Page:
Tax-time warning about scams

WA Department of Mines, Industry Regulation and Safety
  • Warning about scam calls and emails pretending to be from government agencies
  • Hang up on calls threatening arrest and demanding payment via unusual methods
  • Never share myGov password and PIN with anyone
  • Consumer Protection is warning WA consumers to be alert to tax scams, which are most prevalent around the end of the financial year.

    So far this financial year (1 July 2021 to 20 June 2022), nine victims have reported losing a total of $47,100 with 60 reports received. In 2021, the Australian Taxation Office (ATO) received more than 50,000 reports of tax scams, with more than $800,000 in losses.

    Most victims reporting to WA ScamNet at Consumer Protection were targeted by phone calls and voicemail messages, with scammers pretending to be from a government agency threatening arrest unless a bogus tax debt was paid. A variety of payment methods were requested, including bank transfer, cash bank deposits, gift cards, prepaid credit cards or cryptocurrencies.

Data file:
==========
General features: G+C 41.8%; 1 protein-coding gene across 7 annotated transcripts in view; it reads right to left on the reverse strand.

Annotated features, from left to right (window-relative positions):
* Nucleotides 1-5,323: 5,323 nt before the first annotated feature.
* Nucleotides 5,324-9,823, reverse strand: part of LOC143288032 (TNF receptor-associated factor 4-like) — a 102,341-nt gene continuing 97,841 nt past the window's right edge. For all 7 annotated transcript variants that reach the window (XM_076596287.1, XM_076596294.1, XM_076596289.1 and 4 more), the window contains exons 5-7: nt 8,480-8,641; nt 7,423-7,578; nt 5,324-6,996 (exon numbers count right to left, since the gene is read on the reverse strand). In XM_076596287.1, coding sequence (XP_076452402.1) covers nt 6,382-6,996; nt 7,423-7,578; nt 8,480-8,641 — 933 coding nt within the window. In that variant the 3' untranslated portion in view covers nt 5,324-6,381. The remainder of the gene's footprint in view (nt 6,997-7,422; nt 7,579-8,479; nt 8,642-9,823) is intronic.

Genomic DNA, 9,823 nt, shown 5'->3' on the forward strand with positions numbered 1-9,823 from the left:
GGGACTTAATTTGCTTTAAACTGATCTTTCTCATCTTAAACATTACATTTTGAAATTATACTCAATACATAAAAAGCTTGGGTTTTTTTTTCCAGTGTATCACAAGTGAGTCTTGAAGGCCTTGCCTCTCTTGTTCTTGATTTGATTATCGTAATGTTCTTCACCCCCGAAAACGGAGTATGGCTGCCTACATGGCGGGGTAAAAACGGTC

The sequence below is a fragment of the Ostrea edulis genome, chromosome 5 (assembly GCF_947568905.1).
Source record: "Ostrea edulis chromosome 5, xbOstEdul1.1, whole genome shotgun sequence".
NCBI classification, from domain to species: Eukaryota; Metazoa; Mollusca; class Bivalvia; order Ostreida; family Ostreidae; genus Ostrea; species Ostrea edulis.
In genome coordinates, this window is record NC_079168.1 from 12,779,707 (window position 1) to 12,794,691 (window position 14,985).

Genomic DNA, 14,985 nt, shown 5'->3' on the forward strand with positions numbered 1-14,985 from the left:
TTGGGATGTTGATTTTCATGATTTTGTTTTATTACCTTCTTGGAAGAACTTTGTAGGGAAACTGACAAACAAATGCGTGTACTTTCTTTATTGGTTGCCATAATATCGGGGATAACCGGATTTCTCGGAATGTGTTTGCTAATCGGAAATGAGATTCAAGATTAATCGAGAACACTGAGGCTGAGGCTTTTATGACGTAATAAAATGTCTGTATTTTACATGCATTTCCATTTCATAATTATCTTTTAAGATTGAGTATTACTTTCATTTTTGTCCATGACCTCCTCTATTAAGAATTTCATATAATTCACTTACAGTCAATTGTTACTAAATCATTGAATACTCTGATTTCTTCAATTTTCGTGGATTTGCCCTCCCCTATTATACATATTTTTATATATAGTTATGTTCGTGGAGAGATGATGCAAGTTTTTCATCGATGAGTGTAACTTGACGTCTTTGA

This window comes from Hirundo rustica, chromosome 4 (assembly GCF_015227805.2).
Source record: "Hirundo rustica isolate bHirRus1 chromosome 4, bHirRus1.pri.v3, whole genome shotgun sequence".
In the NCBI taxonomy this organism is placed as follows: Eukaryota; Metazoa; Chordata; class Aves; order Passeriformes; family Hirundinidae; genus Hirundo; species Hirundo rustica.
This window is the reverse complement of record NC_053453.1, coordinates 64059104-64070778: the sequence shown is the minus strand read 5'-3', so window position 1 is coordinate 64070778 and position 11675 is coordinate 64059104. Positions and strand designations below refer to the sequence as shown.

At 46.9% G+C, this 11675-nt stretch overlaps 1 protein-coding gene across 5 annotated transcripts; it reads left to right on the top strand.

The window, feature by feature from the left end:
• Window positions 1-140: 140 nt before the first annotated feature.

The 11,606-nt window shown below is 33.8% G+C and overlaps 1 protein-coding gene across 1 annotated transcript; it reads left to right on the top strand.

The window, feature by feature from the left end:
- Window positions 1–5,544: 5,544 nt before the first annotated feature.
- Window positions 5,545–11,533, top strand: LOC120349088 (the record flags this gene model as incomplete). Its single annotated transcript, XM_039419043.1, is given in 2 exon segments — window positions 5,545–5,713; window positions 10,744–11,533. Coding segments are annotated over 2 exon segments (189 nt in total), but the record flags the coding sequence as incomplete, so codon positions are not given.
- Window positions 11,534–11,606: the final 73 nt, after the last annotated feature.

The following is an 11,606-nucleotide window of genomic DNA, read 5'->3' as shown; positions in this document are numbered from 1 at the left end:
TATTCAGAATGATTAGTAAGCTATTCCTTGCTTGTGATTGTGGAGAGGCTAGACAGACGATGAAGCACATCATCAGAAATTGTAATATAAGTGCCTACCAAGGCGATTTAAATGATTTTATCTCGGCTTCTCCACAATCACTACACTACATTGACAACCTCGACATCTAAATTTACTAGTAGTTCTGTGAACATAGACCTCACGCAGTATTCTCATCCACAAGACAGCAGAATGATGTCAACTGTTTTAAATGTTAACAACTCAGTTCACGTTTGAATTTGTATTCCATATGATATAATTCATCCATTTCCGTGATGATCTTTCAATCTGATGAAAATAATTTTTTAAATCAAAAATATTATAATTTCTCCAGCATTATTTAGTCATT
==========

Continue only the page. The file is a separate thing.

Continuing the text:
Fake emails claiming to be from myGov spruiking ‘outstanding refunds’ were another way taxpayers were targeted.

    Commissioner for Consumer Protection Gary Newcombe said the phishing emails were an attempt by scammers to steal banking and personal information.

    “Recipients are urged to click on a link to apply for the money to be returned to them. In reality, they will likely be taken to a cloned myGov website operated by the scammers that asks them to input their login and financial details,” Mr Newcombe said.

    “Our data shows that tax scam attempts usually peak between July and December when consumers are submitting their tax returns, so some people might not think it’s unusual to be contacted about refunds and debts at this time.

    “The best way to protect yourself if you receive one of these emails is to delete it – we never recommend opening or clicking on links in emails or messages you aren’t expecting to receive.

    “Always check the sender’s email address is legitimate and never share your myGov sign-in details with anybody.”

    Advice to avoid falling victim:

    Phishing emails

    • Don’t open or click on links in suspicious or unsolicited emails (spam) or text messages – delete them

    /Public Release. This material from the originating organization/author(s) may be of a point-in-time nature, edited for clarity, style and length. The views and opinions expressed are those of the author(s).View in full here.